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(Definition of release from the Cambridge Advanced Learners Dictionary & Thesaurus © Cambridge University Press)

Definition of "release" - Business English Dictionary

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releaseverb [T]

uk   us   /rɪˈliːs/
COMMUNICATIONS to make ​informationavailable to the ​public: According to a ​study released last week, nearly 250,000 Britons ​emigrated last ​year.release a statement/document/report The ​conservationgroup released a ​reportaccusingpetroleumcompanies of causing widespread ​pollution.release details/figures/findings Figures released by the Council of Mortgage Lenders show that fixed-rate ​products accounted for 78% of ​mortgages in August. Copies of the ​correspondence between the ​attorneys have now been released to the ​media.
COMMERCE to ​start to ​sell a new ​product: Only a very ​smallpercentage of the ​software games released each ​year actually make ​money.release a CD/DVD/movie The ​recordcompany has just released a CD that ​brings together the artist's solo and ​collaborativework.
FINANCE to make ​moneyavailable to be ​spent: A ​spokesman for the ​transportgroup said new ​debtarrangements would release €500 million. Selling their ​home to release the ​equity is some people's only way of ​funding their ​livingexpenses in old age.
PRODUCTION to ​producegases or ​chemical substances as ​part of a ​manufacturing or ​industrialprocess: Many ​industrialprocesses are still releasing great ​quantities of ​carbon dioxide.
to ​officially say that someone no ​longer has a ​job, ​position, or ​responsibility: release sb from sth The ​club has ​agreed to release three of its ​players from ​contract.

releasenoun

uk   us   /rɪˈliːs/
[S or U] COMMERCE the ​act of making a new ​productavailable to ​buy or a new film ​available to see: The album ​sold more than 200,000 ​copies in the week ​following its June 12 release. The movie's release ​date has been ​pushed back six weeks. Sales ​peak when ​retailerstime their ​promotioncampaigns with the release of a box-office ​hit like Star Wars. Throughout the country, ​people have been queuing outside ​stores as they ​anticipate the ​commercial release of the new ​phone.after/on/since release Customers ​purchasing new ​computers have been ​offered a ​freeupgrade to the latest ​operatingsystem on its release.be/go on release A Blu-Ray ​version of the movie is now on ​general release.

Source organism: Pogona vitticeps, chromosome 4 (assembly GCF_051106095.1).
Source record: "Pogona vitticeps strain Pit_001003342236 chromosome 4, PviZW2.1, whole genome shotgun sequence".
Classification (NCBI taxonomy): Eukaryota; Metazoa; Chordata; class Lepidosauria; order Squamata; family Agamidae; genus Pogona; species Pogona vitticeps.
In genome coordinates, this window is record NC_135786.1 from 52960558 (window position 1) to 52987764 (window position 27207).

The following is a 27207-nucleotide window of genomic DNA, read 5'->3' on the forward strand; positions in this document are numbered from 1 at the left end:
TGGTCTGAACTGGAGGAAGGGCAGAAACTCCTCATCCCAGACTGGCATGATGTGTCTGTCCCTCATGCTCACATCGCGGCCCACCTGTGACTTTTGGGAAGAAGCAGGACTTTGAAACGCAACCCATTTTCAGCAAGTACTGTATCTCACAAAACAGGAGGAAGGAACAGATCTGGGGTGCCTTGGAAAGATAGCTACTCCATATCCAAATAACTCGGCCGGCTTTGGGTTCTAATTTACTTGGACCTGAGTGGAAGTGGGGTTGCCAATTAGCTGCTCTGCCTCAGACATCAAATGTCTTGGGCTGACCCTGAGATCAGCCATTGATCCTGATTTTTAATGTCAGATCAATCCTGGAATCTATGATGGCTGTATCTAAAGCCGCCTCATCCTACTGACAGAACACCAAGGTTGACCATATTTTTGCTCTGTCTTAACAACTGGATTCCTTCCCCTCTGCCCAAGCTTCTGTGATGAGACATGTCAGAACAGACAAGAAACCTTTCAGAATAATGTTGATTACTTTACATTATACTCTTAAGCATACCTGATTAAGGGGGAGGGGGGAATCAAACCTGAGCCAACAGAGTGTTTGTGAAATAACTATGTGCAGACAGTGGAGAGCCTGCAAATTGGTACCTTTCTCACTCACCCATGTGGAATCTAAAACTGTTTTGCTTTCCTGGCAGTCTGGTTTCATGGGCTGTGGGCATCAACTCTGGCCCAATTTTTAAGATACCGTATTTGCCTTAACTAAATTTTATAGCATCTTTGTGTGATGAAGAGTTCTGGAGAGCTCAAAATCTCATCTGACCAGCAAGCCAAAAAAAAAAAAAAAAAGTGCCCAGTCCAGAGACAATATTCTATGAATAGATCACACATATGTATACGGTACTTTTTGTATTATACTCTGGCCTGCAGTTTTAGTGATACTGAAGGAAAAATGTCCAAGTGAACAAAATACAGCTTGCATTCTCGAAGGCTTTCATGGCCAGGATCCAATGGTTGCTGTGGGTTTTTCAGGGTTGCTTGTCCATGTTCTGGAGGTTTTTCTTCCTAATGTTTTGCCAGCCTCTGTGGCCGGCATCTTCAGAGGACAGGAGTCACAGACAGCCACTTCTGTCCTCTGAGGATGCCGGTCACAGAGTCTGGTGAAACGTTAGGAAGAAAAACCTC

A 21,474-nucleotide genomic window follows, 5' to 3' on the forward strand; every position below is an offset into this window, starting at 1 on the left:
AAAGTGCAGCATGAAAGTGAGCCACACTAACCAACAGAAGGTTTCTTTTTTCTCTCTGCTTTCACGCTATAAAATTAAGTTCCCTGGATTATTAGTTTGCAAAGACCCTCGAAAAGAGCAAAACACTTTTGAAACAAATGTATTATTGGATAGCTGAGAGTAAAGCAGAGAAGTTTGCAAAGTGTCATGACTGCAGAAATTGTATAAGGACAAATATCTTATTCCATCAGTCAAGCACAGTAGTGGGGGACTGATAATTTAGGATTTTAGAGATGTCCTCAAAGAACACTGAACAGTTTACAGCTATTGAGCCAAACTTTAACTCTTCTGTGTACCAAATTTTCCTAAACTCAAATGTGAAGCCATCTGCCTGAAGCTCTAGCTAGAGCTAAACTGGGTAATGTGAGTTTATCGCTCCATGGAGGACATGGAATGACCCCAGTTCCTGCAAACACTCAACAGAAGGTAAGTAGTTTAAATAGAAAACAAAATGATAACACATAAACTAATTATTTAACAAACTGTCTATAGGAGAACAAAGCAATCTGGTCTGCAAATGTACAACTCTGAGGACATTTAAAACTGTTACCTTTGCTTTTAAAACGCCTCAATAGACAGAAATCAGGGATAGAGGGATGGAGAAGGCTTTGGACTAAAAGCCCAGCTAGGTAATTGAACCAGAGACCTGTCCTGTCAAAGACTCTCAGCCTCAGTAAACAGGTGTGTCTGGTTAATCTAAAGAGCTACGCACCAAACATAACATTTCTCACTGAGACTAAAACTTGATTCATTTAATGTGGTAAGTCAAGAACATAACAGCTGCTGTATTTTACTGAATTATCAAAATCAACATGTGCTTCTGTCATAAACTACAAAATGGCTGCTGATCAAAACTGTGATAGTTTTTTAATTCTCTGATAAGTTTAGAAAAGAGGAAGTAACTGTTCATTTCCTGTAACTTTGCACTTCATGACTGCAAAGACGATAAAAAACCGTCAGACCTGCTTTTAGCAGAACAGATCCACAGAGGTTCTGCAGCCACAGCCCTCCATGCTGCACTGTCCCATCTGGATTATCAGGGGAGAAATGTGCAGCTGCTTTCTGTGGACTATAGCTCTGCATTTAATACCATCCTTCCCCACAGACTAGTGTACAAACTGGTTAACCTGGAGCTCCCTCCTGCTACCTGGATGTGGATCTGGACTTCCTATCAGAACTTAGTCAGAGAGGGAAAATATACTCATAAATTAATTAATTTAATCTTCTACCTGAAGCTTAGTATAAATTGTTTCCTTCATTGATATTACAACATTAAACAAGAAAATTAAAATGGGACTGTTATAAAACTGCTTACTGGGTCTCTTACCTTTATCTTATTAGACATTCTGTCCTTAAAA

[C] COMMERCE a new ​product that is made ​available to ​buy, especially a CD, ​DVD, or a ​piece of ​software: new/recent/latest release Three of the ​major Hollywood film ​studiosagreed to ​sell their older movies - but not new releases - through iTunes™.
[S or U] COMMUNICATIONS the ​act of making ​informationavailable to the ​public: The report's release resulted in ​sharepricesdropping dramatically. A ​temporaryorder was ​granted by the ​judge preventing the release of about 900 ​pages of e-mails.the release of information/reports/figures The rand ​lostground again after the release of worse-than-expected ​gold and ​foreignexchangefigures.
[C] COMMUNICATIONS an ​officialstatement or ​document that is made ​available to the ​public: The city's ​GDP, down 5% to $48.86 ​billion, reflected the ​blowstruck by the earthquake, the ​bureau said in a release. a news/​press releaseissue/put out a release We will not be ​issuing a release on any ​taxincreases until ​work on the ​statebudget for the next ​fiscalyear is complete.
[C or U] PRODUCTION a ​process in which ​gases or ​chemical substances are ​produced as ​part of ​manufacturing or ​industrialprocesses: The ​company said its ​level of ​airemissions would ​stay about the same under the new ​permit, although it did ​acknowledge that the ​permit would ​allow larger releases. Any ​breach of ​safetyregulations and resulting ​damage within a ​reactor could ​lead to a release of radiation.
[S or U] FINANCE the ​act of making ​moneyavailable to be ​spent: release of sth Stock ​marketindexes have ​recorded a ​steadygrowth in anticipation of early release of ​funds by the ​internationaldonoragencies.
[S or U] the ​act of making something ​available to be used: release of sth Crude ​oilprices edged up to $29.66 amid disappointment that ​Europe has ​postponed any release of ​oil from its ​strategicreserves.
(Definition of release from the Cambridge Business English Dictionary © Cambridge University Press)